THE two biggest tournaments in chess are in trouble.
I am referring to the world championship rematch between former champion Vishy Anand of India and current world champion Magnus Carlsen of Norway and the World Chess Olympiad this August in Tromso, Norway.
Anand won the Fide 2014 candidates’ match and the right to challenge the Carlsen. The candidates included Levon Aronian, Vladimir Kramnik, Veselin Topalov, Dmitry Andreikin, Peter Svidler, Shakhriyar Mamedyarov and Sergey Karjakin.
Two deadlines have passed and still nobody has come forward to host the world title rematch. The match is scheduled this November 2014, but after the second deadline on April 30, Fide has not received any bids. It’s a disturbing situation and Kasparov blames incumbent president Kirsan Ilyumzhinov for his bad image due to his insistence that he was abducted by aliens.
If any of the other seven players had won the 2014 candidates, his government would surely have sponsored the estimated $5 million needed to stage the match. India hosted the 2013 series in Chennai and Anand failed to win a single game in a one-sided series. India has no interest for the rematch.
The other interested party is Norway but it will host the Olympiad and the bad news is that it is desperately short of funds with less than three months to go.
Carlsen’s manager and other chess officials asked the government to back a Carlsen vs.
Anand series in Oslo and estimated a budget of £4 million but they have refused.
I guess there will still be a match somewhere, probably in Khanty-Mansiysk, which hosted the 2012 Olympiad and 2014 candidates matches.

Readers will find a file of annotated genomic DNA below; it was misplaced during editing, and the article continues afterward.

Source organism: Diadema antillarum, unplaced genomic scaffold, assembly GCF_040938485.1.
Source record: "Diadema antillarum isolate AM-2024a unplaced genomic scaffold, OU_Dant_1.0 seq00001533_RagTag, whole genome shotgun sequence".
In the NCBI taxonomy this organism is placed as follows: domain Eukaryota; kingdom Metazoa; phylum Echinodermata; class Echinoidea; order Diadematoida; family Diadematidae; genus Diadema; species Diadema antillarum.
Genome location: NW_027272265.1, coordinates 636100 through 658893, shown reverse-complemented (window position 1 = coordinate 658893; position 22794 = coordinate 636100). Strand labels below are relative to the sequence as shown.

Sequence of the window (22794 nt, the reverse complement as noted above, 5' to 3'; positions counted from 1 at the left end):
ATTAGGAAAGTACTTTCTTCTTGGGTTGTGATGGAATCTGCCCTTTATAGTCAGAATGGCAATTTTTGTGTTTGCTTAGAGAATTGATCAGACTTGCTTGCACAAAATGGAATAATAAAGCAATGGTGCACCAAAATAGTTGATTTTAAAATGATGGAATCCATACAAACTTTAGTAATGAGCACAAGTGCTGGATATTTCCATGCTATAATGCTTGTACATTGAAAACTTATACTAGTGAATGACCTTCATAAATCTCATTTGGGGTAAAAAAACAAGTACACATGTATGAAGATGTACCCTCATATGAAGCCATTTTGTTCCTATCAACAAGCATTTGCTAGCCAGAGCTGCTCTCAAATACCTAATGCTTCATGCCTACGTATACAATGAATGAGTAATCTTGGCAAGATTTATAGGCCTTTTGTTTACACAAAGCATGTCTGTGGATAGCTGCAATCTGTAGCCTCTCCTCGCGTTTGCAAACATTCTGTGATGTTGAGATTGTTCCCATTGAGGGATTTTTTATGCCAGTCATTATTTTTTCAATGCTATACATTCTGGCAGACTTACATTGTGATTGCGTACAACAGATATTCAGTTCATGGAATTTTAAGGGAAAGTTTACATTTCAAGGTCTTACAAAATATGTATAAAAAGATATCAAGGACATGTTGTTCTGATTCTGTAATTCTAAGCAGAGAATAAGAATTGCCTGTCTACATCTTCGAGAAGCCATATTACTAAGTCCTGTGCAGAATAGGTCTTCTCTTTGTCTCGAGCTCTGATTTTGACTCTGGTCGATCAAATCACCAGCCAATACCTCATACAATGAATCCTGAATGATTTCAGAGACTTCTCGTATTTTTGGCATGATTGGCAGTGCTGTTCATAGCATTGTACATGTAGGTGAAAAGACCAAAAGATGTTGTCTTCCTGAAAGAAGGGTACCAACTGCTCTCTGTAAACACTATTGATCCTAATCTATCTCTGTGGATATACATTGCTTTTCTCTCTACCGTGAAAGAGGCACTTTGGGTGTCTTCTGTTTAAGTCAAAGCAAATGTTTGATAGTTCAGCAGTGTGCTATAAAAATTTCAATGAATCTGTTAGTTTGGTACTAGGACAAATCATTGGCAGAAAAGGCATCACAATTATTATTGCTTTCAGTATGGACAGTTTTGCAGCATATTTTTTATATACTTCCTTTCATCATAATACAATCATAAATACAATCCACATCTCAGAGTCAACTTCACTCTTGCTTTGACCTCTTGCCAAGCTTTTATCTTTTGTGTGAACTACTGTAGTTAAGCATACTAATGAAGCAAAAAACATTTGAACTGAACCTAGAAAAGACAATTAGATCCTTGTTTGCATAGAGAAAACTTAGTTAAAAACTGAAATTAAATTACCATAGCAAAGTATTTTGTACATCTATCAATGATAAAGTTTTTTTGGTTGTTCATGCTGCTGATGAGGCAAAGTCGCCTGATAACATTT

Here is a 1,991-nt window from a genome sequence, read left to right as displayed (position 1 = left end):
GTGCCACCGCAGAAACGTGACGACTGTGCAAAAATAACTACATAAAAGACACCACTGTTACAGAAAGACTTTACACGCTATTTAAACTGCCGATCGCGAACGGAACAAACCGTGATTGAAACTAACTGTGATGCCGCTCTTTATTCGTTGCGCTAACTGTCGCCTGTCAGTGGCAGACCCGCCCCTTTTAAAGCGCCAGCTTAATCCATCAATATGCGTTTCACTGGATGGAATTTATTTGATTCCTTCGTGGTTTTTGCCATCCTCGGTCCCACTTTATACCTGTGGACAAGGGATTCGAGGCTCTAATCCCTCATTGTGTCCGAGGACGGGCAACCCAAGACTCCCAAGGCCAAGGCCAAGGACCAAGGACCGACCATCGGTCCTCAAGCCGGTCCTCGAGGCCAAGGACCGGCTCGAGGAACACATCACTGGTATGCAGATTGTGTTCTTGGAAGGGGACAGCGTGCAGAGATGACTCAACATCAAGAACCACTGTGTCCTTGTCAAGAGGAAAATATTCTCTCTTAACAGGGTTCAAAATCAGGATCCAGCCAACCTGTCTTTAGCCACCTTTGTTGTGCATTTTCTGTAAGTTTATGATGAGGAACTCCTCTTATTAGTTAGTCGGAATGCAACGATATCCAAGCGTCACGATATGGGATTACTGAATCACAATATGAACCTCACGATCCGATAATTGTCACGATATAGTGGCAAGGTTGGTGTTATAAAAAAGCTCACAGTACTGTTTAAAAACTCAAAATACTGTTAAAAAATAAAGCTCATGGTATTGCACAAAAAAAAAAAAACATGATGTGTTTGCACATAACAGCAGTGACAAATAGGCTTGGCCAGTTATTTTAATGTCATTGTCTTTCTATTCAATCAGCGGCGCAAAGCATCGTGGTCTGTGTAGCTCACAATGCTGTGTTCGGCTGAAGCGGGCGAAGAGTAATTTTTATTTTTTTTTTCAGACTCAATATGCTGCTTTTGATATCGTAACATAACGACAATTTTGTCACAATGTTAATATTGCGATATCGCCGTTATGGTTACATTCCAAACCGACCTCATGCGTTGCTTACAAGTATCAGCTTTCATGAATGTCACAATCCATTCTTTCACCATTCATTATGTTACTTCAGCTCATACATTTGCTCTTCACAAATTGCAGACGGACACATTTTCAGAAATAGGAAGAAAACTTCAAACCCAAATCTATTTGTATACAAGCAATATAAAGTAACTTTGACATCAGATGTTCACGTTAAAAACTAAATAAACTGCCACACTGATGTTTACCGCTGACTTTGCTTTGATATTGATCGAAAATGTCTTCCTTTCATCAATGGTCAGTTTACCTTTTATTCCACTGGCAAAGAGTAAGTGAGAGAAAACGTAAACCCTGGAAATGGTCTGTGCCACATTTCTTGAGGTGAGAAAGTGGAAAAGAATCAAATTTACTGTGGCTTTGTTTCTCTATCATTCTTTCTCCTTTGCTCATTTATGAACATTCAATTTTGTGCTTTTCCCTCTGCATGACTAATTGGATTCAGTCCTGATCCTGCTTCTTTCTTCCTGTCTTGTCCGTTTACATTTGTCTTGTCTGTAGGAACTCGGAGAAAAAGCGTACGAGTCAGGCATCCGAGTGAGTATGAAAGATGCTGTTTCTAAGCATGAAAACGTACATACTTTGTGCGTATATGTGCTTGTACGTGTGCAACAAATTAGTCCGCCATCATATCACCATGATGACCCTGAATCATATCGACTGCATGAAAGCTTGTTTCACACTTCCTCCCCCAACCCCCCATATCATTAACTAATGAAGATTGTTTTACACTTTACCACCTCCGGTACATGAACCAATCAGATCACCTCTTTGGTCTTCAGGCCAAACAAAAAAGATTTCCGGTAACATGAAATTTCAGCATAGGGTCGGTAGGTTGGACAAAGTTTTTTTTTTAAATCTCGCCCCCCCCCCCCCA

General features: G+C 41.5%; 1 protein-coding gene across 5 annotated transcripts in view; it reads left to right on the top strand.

Kirsan also says he will put up his own money if there are no takers.
Anand had nine attempts for the world championship in the last 18 years and experts are confident that he will be better in this rematch.
Here is Anand’s world championship record: 1.) lost the 1995 PCA final vs. Kasparov, 2.) lost the 1998 Fide KO final vs. Karpov, 3.) won the 2000 Fide knockout final vs. Shirov, 4.) won in 2005 vs. Topalov and in 2007 vs. Topalov, 5.) won 2008 match play vs. Kramnik, 6.) won 2010 match play vs. Topalov, 7.) won 2012 match play vs. Gelfand, and 8.) lost 2013 match play vs. Carlsen.
OLYMPIAD. The Chess Olympiad is having serious budget problems. They still lack some 15 million kroner (1.8 million euros) and according to Norwegian media, the event might be cancelled.
“We are with our backs against the wall,” says Joran Aulin-Jansson, the president of the Norwegian Chess Federation.
In the 2010 Olympiad in Khanty-Mansiysk, Norway was given the rights to organize the 2014 Olympiad. However, Norway didn’t know that it also needed to stage the 2013 World Cup.
“Fide made the World Cup an obligatory part of the bidding procedure,” said Jansson.
The other problem is they expected only 140 to 150 nations but now, 181 nations have registered for the Olympiad.
Knut Olav Åmås, the state secretary in the Ministry of Culture, isn’t optimistic about getting extra funding and said, “Once you received state support, you must adapt the event to the amount you have applied for and received.”
Fide has written the Norwegian Chess Federation, “Please confirm to us on behalf of the Organising Committee that there is no chance that the Tromso Chess Olympiad will be cancelled. Federations, delegates and commission members are not going to buy their tickets unless we get such a confirmation. So we need to put an end to all this speculation.”